Loss or attenuation is another important consideration for many electrical cable applications. One typical loss specification for high speed I/O applications is that the cable have a loss of less than −6 dB at, for example, a frequency of 5 GHz. (In this regard, the reader will understand that, for example, a loss of −5 dB is less than a loss of −6 dB.) Such a specification places a limit on attempting to miniaturize a cable simply by using thinner wires for the insulated conductors of the conductor sets and/or for the drain wires. In general, with other factors being equal, as the wires used in a cable are made thinner, cable loss increases. Although plating of wire, e.g., silver plating, tin plating, or gold plating, can have an impact on cable loss, in many cases, wire sizes smaller than about 32 gauge (32 AWG) or slightly smaller, whether of solid core or stranded wire design, may represent a practical lower size limit for signal wires in some high speed I/O applications. However, smaller wire sizes may be feasible in other high speed applications, and advances in technology can also be expected to render smaller wire sizes acceptable.

Turning now to FIG. 14, we see there a cable system 1401 which includes a shielded electrical ribbon cable 1402 in combination with a termination component 1420 such as a paddle card or the like. The cable 1402, which may have any of the design features and characteristics shown and described elsewhere herein, is shown to have eight conductor sets 1404 and two drain wires 1412, each of which is disposed at or near a respective edge of the cable. Each conductor set is substantially a twinax pair, i.e., each includes only two insulated conductors 1406, each conductor set preferably being tailored to transmit and/or receive high speed data signals. Of course, other numbers of conductor sets, other numbers of insulated conductors within a given conductor set, and other numbers of drain wires (if any) can in general be used for the cable 1402. Eight twinax pairs are however of some significance due to the existing prevalence of paddle cards designed for use with four “lanes” or “channels”, each lane or channel having exactly one transmit pair and exactly one receive pair. The generally flat or planar design of the cable, and its design characteristics, allow it to be readily bent or otherwise manipulated as shown while maintaining good high frequency shielding of the conductor sets and acceptable losses. The number of drain wires (2) is substantially less than the number of conductor sets (8), allowing the cable 1402 to have a substantially reduced width w1. Such a reduced width may be realized even in cases where the drain wires 1412 are spaced relative to the nearest signal wire (nearest insulated conductor 1406) by at least 0.7 times the spacing of signal wires in the nearest conductor set, since only two drain wires (in this embodiment) are involved.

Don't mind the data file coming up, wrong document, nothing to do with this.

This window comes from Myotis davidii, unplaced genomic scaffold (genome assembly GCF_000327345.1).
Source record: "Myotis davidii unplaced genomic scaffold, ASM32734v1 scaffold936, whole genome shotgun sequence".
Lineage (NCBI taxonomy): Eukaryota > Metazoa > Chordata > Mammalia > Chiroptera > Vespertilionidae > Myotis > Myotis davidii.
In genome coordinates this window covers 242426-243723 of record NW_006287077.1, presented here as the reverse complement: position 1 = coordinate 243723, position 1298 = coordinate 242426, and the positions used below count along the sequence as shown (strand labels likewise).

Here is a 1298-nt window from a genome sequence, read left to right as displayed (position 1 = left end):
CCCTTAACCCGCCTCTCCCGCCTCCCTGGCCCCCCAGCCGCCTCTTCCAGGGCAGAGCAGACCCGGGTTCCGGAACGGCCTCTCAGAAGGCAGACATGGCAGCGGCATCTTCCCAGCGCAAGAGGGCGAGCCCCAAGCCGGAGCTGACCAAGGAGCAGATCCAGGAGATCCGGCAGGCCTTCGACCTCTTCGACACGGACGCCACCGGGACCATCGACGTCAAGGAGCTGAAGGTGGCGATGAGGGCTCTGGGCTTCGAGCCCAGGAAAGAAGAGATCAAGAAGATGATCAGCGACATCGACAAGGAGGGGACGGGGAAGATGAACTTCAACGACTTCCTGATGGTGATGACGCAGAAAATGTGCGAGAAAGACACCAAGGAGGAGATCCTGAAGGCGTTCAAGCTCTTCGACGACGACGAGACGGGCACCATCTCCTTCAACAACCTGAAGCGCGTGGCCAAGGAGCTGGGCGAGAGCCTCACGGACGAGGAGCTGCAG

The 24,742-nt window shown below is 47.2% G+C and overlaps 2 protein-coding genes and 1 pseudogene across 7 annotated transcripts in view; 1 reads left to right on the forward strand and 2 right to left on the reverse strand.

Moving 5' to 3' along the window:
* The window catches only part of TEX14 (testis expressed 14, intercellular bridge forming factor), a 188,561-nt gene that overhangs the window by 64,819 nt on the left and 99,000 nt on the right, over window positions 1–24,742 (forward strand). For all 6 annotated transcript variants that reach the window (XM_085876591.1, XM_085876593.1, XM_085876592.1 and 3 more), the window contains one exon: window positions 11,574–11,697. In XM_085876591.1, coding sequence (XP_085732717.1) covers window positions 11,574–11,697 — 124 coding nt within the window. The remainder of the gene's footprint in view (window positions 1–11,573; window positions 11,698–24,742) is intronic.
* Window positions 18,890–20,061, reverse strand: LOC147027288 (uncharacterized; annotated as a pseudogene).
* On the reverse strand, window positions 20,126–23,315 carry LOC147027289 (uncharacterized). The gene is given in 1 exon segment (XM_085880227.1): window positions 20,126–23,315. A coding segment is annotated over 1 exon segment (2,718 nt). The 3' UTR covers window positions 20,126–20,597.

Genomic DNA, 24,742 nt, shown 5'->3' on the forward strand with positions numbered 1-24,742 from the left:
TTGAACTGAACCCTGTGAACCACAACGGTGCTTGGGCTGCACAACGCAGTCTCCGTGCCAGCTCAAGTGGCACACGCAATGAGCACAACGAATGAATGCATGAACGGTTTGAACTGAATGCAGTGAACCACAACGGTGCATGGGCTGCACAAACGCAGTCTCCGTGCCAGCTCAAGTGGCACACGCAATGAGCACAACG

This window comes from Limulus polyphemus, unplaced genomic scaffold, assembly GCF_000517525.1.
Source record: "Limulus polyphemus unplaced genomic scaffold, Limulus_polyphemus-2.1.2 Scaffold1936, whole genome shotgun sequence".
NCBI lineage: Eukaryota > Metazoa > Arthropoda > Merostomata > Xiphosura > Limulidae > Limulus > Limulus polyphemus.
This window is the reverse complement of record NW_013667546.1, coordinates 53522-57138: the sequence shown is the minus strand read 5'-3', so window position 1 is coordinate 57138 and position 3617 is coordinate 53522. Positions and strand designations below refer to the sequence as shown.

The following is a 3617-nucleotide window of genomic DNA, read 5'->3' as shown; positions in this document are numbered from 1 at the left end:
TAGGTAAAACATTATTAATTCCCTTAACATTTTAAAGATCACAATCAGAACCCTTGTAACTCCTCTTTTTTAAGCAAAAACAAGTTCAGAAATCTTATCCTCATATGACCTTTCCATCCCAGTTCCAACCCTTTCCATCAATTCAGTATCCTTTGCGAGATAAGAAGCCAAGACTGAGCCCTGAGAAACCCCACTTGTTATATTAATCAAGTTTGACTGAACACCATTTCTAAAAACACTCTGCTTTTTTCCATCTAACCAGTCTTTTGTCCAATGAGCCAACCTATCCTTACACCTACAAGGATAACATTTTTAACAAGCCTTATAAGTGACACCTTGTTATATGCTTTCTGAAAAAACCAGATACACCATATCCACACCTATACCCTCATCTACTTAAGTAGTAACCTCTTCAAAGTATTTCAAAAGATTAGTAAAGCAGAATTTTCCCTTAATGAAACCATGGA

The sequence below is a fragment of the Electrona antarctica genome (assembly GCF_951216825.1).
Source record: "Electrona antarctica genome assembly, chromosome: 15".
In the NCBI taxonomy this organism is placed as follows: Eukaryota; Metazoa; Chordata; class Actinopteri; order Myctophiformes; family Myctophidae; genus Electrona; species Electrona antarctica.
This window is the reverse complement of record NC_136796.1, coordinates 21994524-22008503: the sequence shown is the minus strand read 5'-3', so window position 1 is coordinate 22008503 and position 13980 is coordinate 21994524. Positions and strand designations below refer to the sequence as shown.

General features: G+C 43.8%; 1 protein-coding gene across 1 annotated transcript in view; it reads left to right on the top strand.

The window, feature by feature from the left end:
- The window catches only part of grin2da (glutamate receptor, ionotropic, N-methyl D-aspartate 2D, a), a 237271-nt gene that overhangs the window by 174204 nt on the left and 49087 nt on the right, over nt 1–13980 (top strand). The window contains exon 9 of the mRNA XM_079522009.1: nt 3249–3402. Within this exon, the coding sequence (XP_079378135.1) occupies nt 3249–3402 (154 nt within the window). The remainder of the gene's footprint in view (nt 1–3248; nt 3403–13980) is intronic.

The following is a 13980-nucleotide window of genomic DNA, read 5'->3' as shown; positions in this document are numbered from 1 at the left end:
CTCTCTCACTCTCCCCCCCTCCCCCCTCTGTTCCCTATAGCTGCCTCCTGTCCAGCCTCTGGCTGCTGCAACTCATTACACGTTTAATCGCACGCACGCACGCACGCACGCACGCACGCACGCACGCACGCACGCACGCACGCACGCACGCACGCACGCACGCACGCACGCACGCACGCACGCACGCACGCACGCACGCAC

The termination component 1420 has a first end 1420 a and an opposed second end 1420 b, and a first major surface 1420 c and an opposed second major surface 1420 d. Conductive paths 1421 are provided, e.g. by printing or other conventional deposition process(es) and/or etching process(es), on at least the first major surface 1420 c of the component 1420. In this regard, the conductive paths are disposed on a suitable electrically insulating substrate, which is typically stiff or rigid but may in some cases be flexible. Each conductive path typically extends from the first end 1420 a to the second end 1420 b of the component. In the depicted embodiment, the individual wires and conductors of the cable 1402 are electrically connected to respective ones of the conductive paths 1421.

For simplicity, each path is shown to be straight, extending from one end of the component 1420 or substrate to the other on the same major surface of the component. In some cases, one or more of the conductive paths may extend through a hole or “via” in the substrate so that, for example, one portion and one end of the path resides on one major surface, and another portion and the other end of the path resides on the opposed major surface of the substrate. Also, in some cases, some of the wires and conductors of the cable can attach to conductive paths (e.g. contact pads) on one major surface of the substrate, while others of the wires and conductors can attach to conductive paths (e.g. contact pads) on the opposite major surface of the substrate but at the same end of the component. This may be accomplished by e.g. slightly bending the ends of the wires and conductors upward towards one major surface, or downward towards the other major surface. In some cases, all of the conductive paths corresponding to the signal wires and/or drain wires of the shielded cable may be disposed on one major surface of the substrate. In some cases, at least one of the conductive paths may be disposed on one major surface of the substrate, and at least another of the conductive paths may be disposed on an opposed major surface of the substrate. In some cases, at least one of the conductive paths may have a first portion on a first major surface of the substrate at the first end, and a second portion on an opposed second major surface of the substrate at the second end. In some cases, alternating conductor sets of the shielded cable may attach to conductive paths on opposite major surfaces of the substrate.